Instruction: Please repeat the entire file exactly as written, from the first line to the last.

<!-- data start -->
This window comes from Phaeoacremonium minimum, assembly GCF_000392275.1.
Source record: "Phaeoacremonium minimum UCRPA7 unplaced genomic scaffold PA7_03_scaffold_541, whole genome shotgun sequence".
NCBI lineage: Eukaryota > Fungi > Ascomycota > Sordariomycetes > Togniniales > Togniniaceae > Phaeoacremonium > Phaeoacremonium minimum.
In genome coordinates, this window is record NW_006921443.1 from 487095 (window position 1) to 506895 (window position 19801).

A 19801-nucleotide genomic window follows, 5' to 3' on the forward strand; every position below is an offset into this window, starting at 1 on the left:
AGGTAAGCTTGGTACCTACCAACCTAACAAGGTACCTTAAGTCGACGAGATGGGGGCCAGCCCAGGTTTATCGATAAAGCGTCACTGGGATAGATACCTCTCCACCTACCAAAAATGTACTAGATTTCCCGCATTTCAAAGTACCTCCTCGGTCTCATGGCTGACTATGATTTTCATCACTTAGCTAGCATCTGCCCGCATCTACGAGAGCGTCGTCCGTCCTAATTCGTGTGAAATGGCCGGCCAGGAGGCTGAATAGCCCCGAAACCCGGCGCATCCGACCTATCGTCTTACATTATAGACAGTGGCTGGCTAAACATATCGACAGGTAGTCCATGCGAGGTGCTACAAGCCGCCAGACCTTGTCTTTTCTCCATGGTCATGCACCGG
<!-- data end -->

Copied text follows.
This window comes from Phaeoacremonium minimum, assembly GCF_000392275.1.
Source record: "Phaeoacremonium minimum UCRPA7 unplaced genomic scaffold PA7_03_scaffold_541, whole genome shotgun sequence".
NCBI lineage: Eukaryota > Fungi > Ascomycota > Sordariomycetes > Togniniales > Togniniaceae > Phaeoacremonium > Phaeoacremonium minimum.
In genome coordinates, this window is record NW_006921443.1 from 487095 (window position 1) to 506895 (window position 19801).

A 19801-nucleotide genomic window follows, 5' to 3' on the forward strand; every position below is an offset into this window, starting at 1 on the left:
AGGTAAGCTTGGTACCTACCAACCTAACAAGGTACCTTAAGTCGACGAGATGGGGGCCAGCCCAGGTTTATCGATAAAGCGTCACTGGGATAGATACCTCTCCACCTACCAAAAATGTACTAGATTTCCCGCATTTCAAAGTACCTCCTCGGTCTCATGGCTGACTATGATTTTCATCACTTAGCTAGCATCTGCCCGCATCTACGAGAGCGTCGTCCGTCCTAATTCGTGTGAAATGGCCGGCCAGGAGGCTGAATAGCCCCGAAACCCGGCGCATCCGACCTATCGTCTTACATTATAGACAGTGGCTGGCTAAACATATCGACAGGTAGTCCATGCGAGGTGCTACAAGCCGCCAGACCTTGTCTTTTCTCCATGGTCATGCACCGG